Image provided by: University of Oregon Libraries; Eugene, OR
About Portland observer. (Portland, Or.) 1970-current | View Entire Issue (May 10, 2017)
May 10, 2017
April 1, 2017
Carpet & Upholstery
Minimum Service CHG.
A small distance/travel
charge may be applied
2 Cleaning Areas or more
$30.00 each Area
Pre-Spray Traffic Areas
(Includes: 1 small Hallway)
1 Cleaning Area (only)
Includes Pre-Spray Traffic Area
Stairs (12-16 stairs - With
Other Services) : $30.00
Area/Oriental Rugs (Wool) :
Heavily Soiled Area:
$10.00 each area
(Requiring Extensive Pre-Spraying)
Sectional: $109 - $139
Chair or Recliner:
$25.00 - $49.00
Throw Pillows (With
Other Services) : $5.00
• Auto/Boat/RV Cleaning
• Deodorizing & Pet
• Spot & Stain
• Scotchguard Protection
• Minor Water Damage
SEE CURRENT FLYER
PRICES & SERVICES
Call for Appointment
Can’t Run the Country like a Business After All
J ill r iChardSon
says he wants to run
the country like a
business. But it turns
out running the gov-
ernment isn’t like
running a business after all.
Trump, for his part, says he’s
located the source of the problem:
the Constitution. All those checks
and balances our founders are
cramping his style. “It’s an archaic
system,” he complained.
Unfortunately for Trump, un-
like on his reality TV show, when
he doesn’t like a member of Con-
gress, he can’t simply say,
Yes, Trump was elected
by… well, not a majority of
Americans. Or even a plu-
rality of voters. But he was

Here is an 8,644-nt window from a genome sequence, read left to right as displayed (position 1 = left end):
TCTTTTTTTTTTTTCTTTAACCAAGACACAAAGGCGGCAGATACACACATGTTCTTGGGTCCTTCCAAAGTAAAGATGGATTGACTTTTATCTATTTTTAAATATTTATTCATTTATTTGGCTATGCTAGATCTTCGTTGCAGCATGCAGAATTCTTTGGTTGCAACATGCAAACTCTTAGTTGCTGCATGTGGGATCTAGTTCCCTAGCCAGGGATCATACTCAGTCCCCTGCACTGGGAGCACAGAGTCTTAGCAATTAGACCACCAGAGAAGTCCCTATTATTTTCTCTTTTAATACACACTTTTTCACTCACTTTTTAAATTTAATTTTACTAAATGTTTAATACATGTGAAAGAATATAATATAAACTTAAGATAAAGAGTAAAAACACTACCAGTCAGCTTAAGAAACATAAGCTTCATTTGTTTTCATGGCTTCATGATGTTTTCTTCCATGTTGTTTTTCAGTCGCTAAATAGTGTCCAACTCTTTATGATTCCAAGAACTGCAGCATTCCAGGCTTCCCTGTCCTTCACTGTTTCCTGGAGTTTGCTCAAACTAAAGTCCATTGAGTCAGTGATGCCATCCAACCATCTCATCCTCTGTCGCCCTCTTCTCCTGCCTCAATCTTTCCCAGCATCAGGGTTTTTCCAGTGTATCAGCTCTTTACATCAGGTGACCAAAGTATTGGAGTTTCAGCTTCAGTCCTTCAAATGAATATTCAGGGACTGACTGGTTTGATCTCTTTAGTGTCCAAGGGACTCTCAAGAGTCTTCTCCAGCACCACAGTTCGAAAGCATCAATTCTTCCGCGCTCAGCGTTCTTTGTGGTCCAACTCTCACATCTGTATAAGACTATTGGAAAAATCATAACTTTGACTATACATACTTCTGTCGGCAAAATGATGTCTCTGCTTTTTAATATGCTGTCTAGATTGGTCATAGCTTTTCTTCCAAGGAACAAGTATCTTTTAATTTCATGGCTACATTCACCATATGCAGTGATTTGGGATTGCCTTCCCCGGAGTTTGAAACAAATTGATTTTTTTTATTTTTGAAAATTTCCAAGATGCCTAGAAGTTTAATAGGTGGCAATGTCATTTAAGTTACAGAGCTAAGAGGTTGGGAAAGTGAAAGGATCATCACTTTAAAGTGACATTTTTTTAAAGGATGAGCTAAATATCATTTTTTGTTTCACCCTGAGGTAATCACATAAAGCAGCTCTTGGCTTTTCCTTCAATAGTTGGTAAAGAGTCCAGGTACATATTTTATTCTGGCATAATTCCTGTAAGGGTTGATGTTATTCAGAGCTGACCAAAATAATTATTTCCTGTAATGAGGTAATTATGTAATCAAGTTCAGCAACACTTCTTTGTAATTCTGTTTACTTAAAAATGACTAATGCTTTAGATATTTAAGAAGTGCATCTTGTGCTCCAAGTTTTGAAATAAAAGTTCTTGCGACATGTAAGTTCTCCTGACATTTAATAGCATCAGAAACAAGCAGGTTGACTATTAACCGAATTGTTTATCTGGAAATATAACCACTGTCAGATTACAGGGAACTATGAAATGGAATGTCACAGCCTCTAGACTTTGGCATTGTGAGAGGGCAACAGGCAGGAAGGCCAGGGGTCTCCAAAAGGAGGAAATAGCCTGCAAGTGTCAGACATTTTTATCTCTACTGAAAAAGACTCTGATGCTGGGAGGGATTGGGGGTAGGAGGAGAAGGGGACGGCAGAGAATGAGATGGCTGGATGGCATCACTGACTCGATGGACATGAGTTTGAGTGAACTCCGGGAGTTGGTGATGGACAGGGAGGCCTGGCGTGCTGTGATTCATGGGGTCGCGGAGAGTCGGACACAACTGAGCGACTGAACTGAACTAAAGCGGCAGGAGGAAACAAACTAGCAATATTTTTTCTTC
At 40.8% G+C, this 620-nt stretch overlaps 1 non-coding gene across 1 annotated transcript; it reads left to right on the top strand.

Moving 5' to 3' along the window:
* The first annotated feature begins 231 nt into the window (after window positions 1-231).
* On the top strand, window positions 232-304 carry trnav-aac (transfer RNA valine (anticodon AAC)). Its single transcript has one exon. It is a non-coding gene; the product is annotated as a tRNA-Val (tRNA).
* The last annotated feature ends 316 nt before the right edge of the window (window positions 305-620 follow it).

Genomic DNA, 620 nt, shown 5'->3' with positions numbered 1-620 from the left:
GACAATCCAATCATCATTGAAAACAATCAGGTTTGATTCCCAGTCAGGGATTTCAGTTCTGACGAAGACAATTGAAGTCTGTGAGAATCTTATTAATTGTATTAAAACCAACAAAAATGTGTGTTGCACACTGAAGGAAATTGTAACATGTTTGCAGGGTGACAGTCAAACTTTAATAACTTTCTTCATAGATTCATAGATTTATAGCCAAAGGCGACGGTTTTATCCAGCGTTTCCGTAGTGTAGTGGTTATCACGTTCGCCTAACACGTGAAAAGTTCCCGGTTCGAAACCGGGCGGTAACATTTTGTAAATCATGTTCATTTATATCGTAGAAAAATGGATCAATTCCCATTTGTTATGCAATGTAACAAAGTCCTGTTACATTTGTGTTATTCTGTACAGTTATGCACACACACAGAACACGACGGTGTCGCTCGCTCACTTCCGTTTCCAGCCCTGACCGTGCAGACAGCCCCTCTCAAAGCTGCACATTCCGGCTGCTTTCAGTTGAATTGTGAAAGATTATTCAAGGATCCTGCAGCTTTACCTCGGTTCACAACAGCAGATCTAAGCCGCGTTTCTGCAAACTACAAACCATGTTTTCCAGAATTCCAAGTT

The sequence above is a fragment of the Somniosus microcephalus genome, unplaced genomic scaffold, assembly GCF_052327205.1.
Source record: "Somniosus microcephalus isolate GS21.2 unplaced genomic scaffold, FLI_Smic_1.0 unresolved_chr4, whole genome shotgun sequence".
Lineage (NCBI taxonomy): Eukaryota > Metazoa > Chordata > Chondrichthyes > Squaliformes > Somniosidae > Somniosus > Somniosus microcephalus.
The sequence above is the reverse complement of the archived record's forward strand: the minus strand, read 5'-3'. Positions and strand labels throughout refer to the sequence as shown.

legally elected, and he has
some power. Yet he cannot
erase or overrule the power
of our representatives in Congress.
How does Trump feel about
that? “It’s really a bad thing for the
country, in my opinion.”
Yes, he actually said that about
our system of government —
The Law Offices of
Patrick John Sweeney, P.C.
Patrick John Sweeney
Attorney at Law
1549 SE Ladd, Portland, Oregon
which, admittedly, is less efficient
than running a business. That’s the
A publicly traded corporation
has one goal: to make money for
A government, on the other
hand, has many goals: economic
prosperity, reducing poverty and
hunger, keeping the public safe,
preserving human rights and civil
rights, and so forth.
A successful business lead-
er may excel in making money.
It doesn’t follow that they can
achieve the many other objectives
the leader of a nation must work
A business can pick and choose
who it deals with. The CEO can
hire and fire employees at will and
choose which other companies to
work with. It can target its prod-
ucts towards a particular customer
base, instead of attempting to sell
its products to the entire public.
And the CEO is the boss.
The government gets no such
choices. The voters are the boss-
es. Our leaders have to deal with
all of us, and they can’t pick and
choose which segments of the
population they want to represent.
We’re all Americans.
Furthermore, Trump doesn’t
get to choose who’s in Congress.
Whether our members of Con-
gress are Republicans or Dem-
ocrats, they’re supposed to rep-
resent their districts. If Trump
wants something that will harm
their constituents, and potentially
get them voted out of office, they
won’t (or shouldn’t) go along with
it. The president can’t simply is-
sue orders and have them imme-
diately followed like the head of a
company can do.
In a company, it ultimately
doesn’t matter if the marketing
and the accounting departments
disagree with the CEO. They have
to do what they’re told to keep
In a democracy, it does matter
whether the representatives from
Montana or Florida agree with
the president. If the majority of
Congress doesn’t agree with the
president, they won’t roll over and
do as he likes. And he cannot fire
them, because they’re accountable
to their voters.
So, welcome to Civics 101, Mr.
President. You’re right. Our Con-
stitution is “archaic” and it lim-
its the powers of the presidency.
That’s what our founders intend-
Maybe you ought to take some
time out of your busy golfing
schedule to read it some time.
OtherWords columnist Jill
Richardson is the author of Recipe
for America: Why Our Food Sys-
tem Is Broken and What We Can
Do to Fix It.